The knobs and switches found in the spacecraft of the 1960's have been replaced by a glass cockpit, where the majority of commanding is done through software controls. Will astronauts be able to stop the old-fashioned (but eminently workable) twisting and flipping and go with the complex combination of taps, swipes, and swirls used on tablets?
(Concerns about tablets in space - NASA video)
“Many tasks performed inside a modern spacecraft will involve fine motor skills such as typing or interacting with a computer touchscreen,” says Kritina Holden, Principal Investigator for the Fine Motor Skills experiment now underway on the International Space Station. “In the future, astronauts will use portable computers for many tasks, including maintenance, training, medical treatment, science, time lining, and scheduling.”
It is well known that microgravity can have a detrimental effect on the human body—muscles atrophy, bones weaken, and the immune system doesn’t function properly. Are fine motor skills affected as well?
The Fine Motor Skills experiment aims to find out.
“We really haven’t seen problems, but this type of performance hasn’t really been measured systematically in space,” says Holden, who works for Lockheed Martin in Houston, Texas. “Some experiments have shown that tasks take longer in microgravity than on the ground, but no study has yet looked at the types of tests that are included in this investigation.”
The Fine Motor Skills experiment studies the effects of long-duration microgravity on the type of fine motor task performance required to interact with computer-based devices such as tablet computers with touchscreens. Crewmembers will complete four types of tasks on an iPad: pointing, dragging, shape tracing, and pinch-rotate.
“Our real concern is making sure that future crewmembers can use their computer-based devices with accuracy onboard and on a planetary surface after a long voyage, for example to Mars.”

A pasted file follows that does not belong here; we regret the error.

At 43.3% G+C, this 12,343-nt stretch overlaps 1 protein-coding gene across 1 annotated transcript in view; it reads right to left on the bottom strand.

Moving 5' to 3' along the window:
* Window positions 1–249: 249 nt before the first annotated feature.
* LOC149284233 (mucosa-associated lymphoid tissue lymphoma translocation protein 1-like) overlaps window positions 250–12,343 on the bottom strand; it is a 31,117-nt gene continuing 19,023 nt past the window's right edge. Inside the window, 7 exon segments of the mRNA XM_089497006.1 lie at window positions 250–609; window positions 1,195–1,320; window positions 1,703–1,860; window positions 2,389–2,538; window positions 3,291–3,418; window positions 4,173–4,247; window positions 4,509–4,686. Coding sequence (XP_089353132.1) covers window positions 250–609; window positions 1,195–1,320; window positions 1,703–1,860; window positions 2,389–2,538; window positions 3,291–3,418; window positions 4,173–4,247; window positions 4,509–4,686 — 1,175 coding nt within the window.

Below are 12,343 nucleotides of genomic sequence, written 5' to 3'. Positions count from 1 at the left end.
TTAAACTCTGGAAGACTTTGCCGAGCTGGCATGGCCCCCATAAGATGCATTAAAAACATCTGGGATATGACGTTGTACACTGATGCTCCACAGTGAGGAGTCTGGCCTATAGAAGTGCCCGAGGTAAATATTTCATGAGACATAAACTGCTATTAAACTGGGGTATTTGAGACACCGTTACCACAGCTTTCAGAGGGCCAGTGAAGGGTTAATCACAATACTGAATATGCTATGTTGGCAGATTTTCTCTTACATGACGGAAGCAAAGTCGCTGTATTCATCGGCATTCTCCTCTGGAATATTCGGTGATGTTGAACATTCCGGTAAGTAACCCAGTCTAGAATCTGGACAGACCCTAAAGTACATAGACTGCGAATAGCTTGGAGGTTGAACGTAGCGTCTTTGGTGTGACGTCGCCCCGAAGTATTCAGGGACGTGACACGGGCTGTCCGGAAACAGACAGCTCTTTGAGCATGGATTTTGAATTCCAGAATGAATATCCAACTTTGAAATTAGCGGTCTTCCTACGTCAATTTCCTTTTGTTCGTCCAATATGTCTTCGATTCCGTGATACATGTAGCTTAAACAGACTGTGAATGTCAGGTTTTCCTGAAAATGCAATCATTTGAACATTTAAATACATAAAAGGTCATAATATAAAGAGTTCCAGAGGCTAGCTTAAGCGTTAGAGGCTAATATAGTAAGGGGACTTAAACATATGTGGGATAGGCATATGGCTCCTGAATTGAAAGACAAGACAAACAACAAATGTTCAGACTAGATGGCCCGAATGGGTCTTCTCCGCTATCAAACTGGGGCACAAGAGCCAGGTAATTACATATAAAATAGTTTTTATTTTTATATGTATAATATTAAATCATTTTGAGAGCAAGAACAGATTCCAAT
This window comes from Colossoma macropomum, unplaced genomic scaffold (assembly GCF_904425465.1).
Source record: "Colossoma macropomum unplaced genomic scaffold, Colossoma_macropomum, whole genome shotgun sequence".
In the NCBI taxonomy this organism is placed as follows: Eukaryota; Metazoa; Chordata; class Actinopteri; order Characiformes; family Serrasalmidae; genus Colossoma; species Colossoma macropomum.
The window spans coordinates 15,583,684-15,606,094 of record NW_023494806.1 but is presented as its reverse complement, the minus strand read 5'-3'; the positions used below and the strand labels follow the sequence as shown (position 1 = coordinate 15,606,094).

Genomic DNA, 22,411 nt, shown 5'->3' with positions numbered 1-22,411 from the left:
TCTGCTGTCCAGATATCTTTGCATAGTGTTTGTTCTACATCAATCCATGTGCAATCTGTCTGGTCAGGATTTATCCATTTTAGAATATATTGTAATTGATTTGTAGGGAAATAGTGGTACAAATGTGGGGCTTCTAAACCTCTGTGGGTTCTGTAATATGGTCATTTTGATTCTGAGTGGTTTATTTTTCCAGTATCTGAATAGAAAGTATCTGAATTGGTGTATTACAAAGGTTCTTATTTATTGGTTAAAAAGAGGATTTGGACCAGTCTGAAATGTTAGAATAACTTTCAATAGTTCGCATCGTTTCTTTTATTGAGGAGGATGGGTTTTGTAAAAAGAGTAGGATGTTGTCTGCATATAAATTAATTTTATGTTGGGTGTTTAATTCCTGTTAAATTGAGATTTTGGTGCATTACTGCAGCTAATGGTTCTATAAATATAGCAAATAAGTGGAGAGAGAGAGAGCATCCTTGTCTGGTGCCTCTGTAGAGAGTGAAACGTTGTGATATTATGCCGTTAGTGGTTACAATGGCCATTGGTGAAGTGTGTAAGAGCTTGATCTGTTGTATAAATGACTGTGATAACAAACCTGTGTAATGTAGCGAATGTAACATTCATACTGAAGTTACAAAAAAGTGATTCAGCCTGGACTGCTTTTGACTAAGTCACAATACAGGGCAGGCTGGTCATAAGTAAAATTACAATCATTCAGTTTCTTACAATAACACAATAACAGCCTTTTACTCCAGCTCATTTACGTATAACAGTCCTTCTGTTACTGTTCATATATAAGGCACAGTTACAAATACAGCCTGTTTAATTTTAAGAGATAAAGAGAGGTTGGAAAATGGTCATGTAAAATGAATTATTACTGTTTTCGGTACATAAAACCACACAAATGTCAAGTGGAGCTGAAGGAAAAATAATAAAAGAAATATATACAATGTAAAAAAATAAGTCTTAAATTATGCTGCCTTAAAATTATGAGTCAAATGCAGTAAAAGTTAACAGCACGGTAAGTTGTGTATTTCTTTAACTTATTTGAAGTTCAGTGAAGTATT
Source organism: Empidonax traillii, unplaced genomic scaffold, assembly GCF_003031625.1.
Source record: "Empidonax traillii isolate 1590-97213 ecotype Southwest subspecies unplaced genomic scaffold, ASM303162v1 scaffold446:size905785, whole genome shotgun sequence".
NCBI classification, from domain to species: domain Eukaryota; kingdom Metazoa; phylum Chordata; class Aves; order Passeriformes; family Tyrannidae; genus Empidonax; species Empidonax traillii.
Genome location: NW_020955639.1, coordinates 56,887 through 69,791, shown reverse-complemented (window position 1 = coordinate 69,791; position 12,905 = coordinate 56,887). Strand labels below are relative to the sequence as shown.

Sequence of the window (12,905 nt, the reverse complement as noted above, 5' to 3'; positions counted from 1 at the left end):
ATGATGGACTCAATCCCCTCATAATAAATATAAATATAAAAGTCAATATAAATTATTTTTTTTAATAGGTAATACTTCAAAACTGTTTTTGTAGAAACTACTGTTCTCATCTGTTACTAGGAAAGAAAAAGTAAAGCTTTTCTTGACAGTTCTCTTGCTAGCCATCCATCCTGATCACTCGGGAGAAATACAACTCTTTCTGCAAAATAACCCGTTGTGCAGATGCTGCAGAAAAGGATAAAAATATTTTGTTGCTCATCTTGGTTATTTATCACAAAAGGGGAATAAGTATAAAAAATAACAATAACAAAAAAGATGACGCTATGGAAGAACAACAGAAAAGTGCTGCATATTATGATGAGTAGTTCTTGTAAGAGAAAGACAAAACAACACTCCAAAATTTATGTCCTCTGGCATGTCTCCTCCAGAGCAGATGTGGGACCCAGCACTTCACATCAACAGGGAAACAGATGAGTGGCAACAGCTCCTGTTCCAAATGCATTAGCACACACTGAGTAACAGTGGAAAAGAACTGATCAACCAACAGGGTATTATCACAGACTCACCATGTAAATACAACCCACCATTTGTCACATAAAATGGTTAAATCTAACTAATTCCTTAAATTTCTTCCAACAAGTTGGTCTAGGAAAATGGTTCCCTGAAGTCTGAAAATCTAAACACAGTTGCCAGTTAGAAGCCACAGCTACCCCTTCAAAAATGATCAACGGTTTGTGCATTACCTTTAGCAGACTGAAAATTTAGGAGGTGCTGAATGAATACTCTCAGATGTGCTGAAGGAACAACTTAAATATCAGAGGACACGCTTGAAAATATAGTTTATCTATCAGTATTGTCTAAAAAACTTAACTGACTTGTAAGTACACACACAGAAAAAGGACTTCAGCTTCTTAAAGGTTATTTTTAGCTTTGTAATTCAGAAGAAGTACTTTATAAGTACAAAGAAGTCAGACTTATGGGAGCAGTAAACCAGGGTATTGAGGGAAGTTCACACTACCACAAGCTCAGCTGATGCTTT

Science fiction readers were treated to an early view of tablet computers in space. Fans of the 1968 film 2001: A Space Odyssey got a clear view of a tablet computer right on the film's movie poster, which depicts an open pit dig on the lunar surface.
(Poster from 1968 film 2001: A Space Odyssey)
Here's what Arthur C. Clarke wrote in his book version 2001: A Space Odyssey about the newspad:
When he tired of official reports and memoranda and minutes, he would plug his foolscap-sized Newspad into the ship's information circuit and scan the latest reports from Earth. One by one he would conjure up the world's major electronic papers; he knew the codes of the more important ones by heart, and had no need to consult the list on the back of his pad...
(Tablet computer in 2001: A Space Odyssey poster)
In the book version, the newspad was only used in pressurized environments (as I recall). The movie poster version went a bit further; as my friend Winchell Chung - @nyrath points out, there are a few technical problems:
@Technovelgy Of course I'm pretty sure that iPads are not vacuum-rated